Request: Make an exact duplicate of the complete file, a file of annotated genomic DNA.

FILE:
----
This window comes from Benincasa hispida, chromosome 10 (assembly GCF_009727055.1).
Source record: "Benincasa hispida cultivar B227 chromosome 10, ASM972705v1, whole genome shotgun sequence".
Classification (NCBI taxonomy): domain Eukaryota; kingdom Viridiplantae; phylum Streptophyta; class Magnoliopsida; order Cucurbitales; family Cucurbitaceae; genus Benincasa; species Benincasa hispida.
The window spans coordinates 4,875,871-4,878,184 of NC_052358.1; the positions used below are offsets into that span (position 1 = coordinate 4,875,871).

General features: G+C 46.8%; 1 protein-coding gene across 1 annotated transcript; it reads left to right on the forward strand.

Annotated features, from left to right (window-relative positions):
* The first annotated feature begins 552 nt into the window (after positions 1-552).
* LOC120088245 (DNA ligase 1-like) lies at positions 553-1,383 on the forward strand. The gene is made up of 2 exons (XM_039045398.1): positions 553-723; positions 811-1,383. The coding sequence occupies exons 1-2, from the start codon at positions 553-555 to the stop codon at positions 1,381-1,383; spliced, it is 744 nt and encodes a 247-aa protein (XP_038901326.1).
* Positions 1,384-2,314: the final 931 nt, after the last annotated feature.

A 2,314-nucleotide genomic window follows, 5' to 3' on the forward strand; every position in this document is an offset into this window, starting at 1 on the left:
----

This window comes from Benincasa hispida, chromosome 10 (assembly GCF_009727055.1).
Source record: "Benincasa hispida cultivar B227 chromosome 10, ASM972705v1, whole genome shotgun sequence".
Classification (NCBI taxonomy): domain Eukaryota; kingdom Viridiplantae; phylum Streptophyta; class Magnoliopsida; order Cucurbitales; family Cucurbitaceae; genus Benincasa; species Benincasa hispida.
The window spans coordinates 4,875,871-4,878,184 of NC_052358.1; the positions used below are offsets into that span (position 1 = coordinate 4,875,871).

General features: G+C 46.8%; 1 protein-coding gene across 1 annotated transcript; it reads left to right on the forward strand.

Annotated features, from left to right (window-relative positions):
* The first annotated feature begins 552 nt into the window (after positions 1-552).
* LOC120088245 (DNA ligase 1-like) lies at positions 553-1,383 on the forward strand. The gene is made up of 2 exons (XM_039045398.1): positions 553-723; positions 811-1,383. The coding sequence occupies exons 1-2, from the start codon at positions 553-555 to the stop codon at positions 1,381-1,383; spliced, it is 744 nt and encodes a 247-aa protein (XP_038901326.1).
* Positions 1,384-2,314: the final 931 nt, after the last annotated feature.

A 2,314-nucleotide genomic window follows, 5' to 3' on the forward strand; every position in this document is an offset into this window, starting at 1 on the left: